As researchers, we are always interested in understanding consumer choices. We ask respondents to rate importance, rank priorities, and trade-off among complex configuration scenarios. We discuss and make our own trade-offs in terms of design simplicity, project cost and informational objectives. And sometimes we try new approaches.
Anyone who reads the news is aware that there is a whole new consumer product category on the horizon: marijuana is now legal for medical purposes in over 30 states and for recreational use in at least 9 of those states (as of this writing). In partnership with NJ Cannabis Media (www.njcannabismedia.com), we took the opportunity presented by this new consideration dynamic to test a new choice evaluation strategy.
Essentially, we were interested in understanding the roles of 4 factors in adult recreational-use marijuana purchase decisions. A constant sum exercise (allocation of 100 “importance points”) among self-reported current and potential users yielded the following priority distribution:
We wanted to know more. Specifically, we were interested in understanding preference intensity.
We decided to follow the importance of the four factors with a simple choice question. We wanted to get closer to a real life scenario where price is inextricably part of any purchase decision. So for the factor that a respondent chose as the most important, we presented him or her with a polarized scenario that had cost incorporated in the choice he or she had to make.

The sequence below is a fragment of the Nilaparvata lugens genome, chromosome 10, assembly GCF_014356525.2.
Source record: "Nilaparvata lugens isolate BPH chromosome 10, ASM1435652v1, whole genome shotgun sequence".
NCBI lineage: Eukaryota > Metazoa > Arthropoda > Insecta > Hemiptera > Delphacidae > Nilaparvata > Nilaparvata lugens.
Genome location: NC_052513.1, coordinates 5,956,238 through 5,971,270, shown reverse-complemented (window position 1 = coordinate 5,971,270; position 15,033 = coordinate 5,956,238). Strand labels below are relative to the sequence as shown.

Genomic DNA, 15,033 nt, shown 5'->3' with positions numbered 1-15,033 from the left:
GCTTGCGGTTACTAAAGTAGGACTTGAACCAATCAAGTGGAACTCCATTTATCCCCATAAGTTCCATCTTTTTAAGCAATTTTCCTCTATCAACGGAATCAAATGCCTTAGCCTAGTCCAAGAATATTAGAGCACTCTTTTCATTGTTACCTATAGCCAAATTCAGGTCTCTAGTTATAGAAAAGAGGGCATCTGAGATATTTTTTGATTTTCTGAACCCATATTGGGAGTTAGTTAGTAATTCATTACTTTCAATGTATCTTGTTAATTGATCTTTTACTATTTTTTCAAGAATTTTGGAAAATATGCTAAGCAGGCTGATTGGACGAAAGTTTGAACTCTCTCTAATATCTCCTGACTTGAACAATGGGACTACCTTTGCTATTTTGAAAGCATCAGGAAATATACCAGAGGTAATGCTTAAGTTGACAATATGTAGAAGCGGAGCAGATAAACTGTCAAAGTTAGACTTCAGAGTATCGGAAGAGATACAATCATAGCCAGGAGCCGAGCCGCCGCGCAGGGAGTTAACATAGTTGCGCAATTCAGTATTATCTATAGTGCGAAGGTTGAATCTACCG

For example, if the respondent chose trust as the most important factor, we then asked him or her to choose between two options: '1 - The seller I most trust, at a higher cost’ or '2 - A seller I don’t know as well, at the lowest possible cost.'
The idea was to fold in the price trade-off to go beyond how often a factor is prioritized and essentially assess commitment to a specific factor – would the most important factor still take precedence in the face of a drawback in the form of higher price?
Now we see something really interesting:
• It’s clear that when trust is considered in marijuana purchase, it’s non-negotiable. Virtually all of those who considered the “trust vs. price” scenario would pay more for a trusted provider.
• But other factors are more flexible. Half would be willing to give up their preferred method for ingesting marijuana if they could obtain an alternative at a lower cost.
By benchmarking consumer priorities against price in a simple “showdown,” we learned something important about the nature of different preferences: while they may be distributed similarly, they are not equally compelling.
On the flip side, we also gained insights around price sensitivity in marijuana purchasing: it’s not a single dimension but rather a set of sensitivities that vary based on factors against which price is traded off. And all of this was achieved without the kinds of complex full-product configurations we often deploy in assessing choice dynamics.
Is this the optimum strategy for all decision process and price-related research inquiries? Of course not. But the ability to use a simple query set to understand some complex choice dynamics makes this approach a good option to have in our “research toolbox” as we consider similar learning needs. We’ll be using this method again.